So I would like for the minister to actually understand the reality and explain to the people of Whistler how they are going to ensure that those 96 families — plus the other 40 or so who have extra children who can’t find space — how those people are going to find child care in the next two months.

plus the other 40 or so who have extra children who can’t find space, how those people are going to find child care in the next two months.

Hon. L. Reid: We continue to provide subsidies for 25,000 to 27,000 children each month to attend child care. We continue to open child care spaces across British Columbia — 6,000 new spaces. We, in fact, have doubled the number of child care spaces from 45,000 to 90,000 that we subsidize.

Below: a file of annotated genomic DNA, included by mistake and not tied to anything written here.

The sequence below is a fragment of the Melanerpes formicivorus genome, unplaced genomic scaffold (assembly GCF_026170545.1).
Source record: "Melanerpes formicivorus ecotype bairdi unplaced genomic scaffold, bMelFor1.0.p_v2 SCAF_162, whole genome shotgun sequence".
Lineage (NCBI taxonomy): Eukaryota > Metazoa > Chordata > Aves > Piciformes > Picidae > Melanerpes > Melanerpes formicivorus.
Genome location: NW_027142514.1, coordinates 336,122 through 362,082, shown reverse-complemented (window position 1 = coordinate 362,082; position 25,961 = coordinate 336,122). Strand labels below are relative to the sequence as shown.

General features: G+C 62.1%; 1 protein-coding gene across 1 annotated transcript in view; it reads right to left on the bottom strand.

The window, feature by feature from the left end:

Are we making progress in child care as we go forward? Absolutely, we are. Will we continue to work with the centres in Whistler? Yes. Is Whistler a unique situation? Yes. One of the individuals has absolutely indicated that enrolment is actually going down in one of those centres because those children are not attending today because they’re enrolled in ski programs. So there are unique facets to this discussion that I would be happy to brief the member opposite on.